The Schimmel Collection holds numerous editions of Jackson’s novel as well as ephemera related to its fandom. This divided back postcard featuring Ramona Lubo’s image (Schimmel Fiction 6042) is addressed to “Mrs. Geo. A. May, Santa Maria Cal. Santa Barbara Co.” from a correspondent who signs herself “Mrs. G.” Postmarked “HEMET M[…] […] 6[…] 190[…] CAL” over a penny stamp, the card originates from the heart of Ramonaland, Hemet, California. Divided back postcards—that is, “postal cards … [which] could have messages on the left half of the address side”—were introduced by the U.S. Postal Service on 1 March 1907 (“Postcard History“). This fact provides a terminus post quem for the postmark and dates the message from Mrs. G. to “Mrs. M.” (as she salutes her friend) between 1907 and 1909. The Santa Barbara City and County Directory 1908-9 lists a George A. May, farmer, among the citizens of Santa Maria (362); U.S. census data adds that he was born in California in 1870 to English immigrant John C. May (1833-1907) and his Illinoisian wife Rebecca (née Trekell; 1840-1900). In 1891 George May married Annie Laura Noyes (1873-1943), the daughter of Montana pioneer George Raymond Noyes (1832-1887) and his second wife, Martha Beall Hubbard (1834-1910) (Noyes 17). The future Mrs. May grew up in Butte, Montana, before emigrating to California; she outlived her husband George by nine years and died in Los Angeles.

Mrs. G., on the other hand, eludes identification. Her note covers both the writing area on the back of the card and the blank space beneath Ramona Lubo’s portrait on the front, but never once mentions her full name:

Dear Mrs. M. I received your letter some time ago. We are all pretty well now though Will had quite a time with the grippe. We have been just as busy as could be getting our place in. I suppose you will soon begin building. Is your car on the way yet? How I would like to see you and do some talking. I had a letter from Abbie the other day–said they were coming this sumer [sic]. Mrs. G.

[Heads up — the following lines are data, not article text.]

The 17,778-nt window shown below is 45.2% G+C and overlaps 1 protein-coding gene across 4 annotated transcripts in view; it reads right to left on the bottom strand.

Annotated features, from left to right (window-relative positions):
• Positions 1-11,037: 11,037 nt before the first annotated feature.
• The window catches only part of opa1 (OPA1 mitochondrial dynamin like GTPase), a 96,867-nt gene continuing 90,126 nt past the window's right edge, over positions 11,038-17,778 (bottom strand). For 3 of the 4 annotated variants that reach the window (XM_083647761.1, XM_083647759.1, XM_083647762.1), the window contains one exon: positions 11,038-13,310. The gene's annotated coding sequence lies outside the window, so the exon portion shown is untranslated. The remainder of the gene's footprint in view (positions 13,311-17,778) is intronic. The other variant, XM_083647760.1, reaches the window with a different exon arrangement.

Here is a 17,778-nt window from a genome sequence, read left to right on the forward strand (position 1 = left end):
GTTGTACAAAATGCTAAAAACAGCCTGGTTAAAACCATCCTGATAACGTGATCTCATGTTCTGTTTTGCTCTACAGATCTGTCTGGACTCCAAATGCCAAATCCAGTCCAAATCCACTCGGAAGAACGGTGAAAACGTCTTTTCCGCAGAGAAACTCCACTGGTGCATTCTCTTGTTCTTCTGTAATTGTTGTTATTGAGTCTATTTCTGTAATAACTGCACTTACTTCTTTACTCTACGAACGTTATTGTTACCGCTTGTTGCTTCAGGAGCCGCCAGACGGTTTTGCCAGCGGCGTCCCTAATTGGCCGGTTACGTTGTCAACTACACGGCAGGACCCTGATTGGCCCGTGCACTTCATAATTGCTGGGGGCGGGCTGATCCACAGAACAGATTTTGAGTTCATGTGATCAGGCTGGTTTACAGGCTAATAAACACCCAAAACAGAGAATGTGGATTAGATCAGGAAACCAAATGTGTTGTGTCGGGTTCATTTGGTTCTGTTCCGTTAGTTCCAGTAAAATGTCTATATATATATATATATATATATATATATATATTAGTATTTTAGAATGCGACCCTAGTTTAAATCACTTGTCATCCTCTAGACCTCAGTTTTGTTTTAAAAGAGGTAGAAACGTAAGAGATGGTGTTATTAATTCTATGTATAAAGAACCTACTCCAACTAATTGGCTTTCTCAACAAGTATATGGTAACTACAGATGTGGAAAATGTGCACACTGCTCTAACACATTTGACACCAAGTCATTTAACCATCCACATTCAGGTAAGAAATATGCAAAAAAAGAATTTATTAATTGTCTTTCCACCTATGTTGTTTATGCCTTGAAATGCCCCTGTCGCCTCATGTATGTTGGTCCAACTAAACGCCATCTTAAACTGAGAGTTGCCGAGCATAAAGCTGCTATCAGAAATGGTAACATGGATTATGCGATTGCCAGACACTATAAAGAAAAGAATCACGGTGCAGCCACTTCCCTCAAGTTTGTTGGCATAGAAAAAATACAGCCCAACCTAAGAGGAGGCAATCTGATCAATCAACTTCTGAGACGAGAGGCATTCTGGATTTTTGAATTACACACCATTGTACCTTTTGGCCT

Is the formerly ailing Will Mrs. G.’s husband? Her son? Could Abbie and “they” be a married daughter or sister and her family? Mrs. G., saving space by assuming Annie May’s knowledge of her relatives and/or friends, doesn’t say. Since writer and correspondent are on “Mrs. <Initial>” terms, I suspect Will and Abbie are members of a younger generation, but I have no proof. Nor can I say whether the image of “the real Ramona” had any particular resonance for Mrs. G. or Mrs. M. Did Annie May own a well-thumbed copy of Jackson’s novel? Was Mrs. G.’s interest piqued by local boosters’ marketing of all things Ramona? Or was she attracted not by the picture on the postcard, but by the blank space beneath it—room for her own narrative, more relevant to her than historical fiction?


Note

*Even Juan Diego’s murderer tried to cash in on the Ramona myth: “Indeed so did he glorify his own action that during the World’s Fairs, both at Chicago and St. Louis, he thought he saw a great chance to win money and fame by posing there as the man who killed Alessandro” (James 137). He invited George Wharton James to back his appearances, but James turned him down flat: “[H]e seemed somewhat taken aback when I declared … that I would far rather raise money to have him tried and hanged for his crime than to send him to the World’s Fair to pose as a hero” (ibid.).


Works Cited

Brigandi, Phil, and John W. Robinson. “The Killing of Juan Diego.” Journal of San Diego History, Winter 1994, sandiegohistory.org/journal/1994/january/juandiego/. Accessed 13 December 2021.

James, George Wharton. Through Ramona’s Country. Boston: Little, Brown and Company, 1909.

Mathes, Valerie Sherer. Helen Hunt Jackson and Her Indian Reform Legacy. Austin: University of Texas Press, 1990.

Noyes, Alva J. The Story of Ajax: Life in the Big Hole Basin. Helena, Montana: State Publishing Company, 1914.

“Postcard History.” Smithsonian Institution Archives, siarchives.si.edu/history/featured-topics/postcard/postcard-history/. Accessed 13 December 2021.

Santa Barbara City and County Directory 1908-9. Santa Barbara: Santa Barbara Directory Company, 1908.

Sonneborn, Liz. “Lubo, Ramona.” A to Z of American Indian Women. Rev. ed. New York: Facts on File, 2007. 140-141.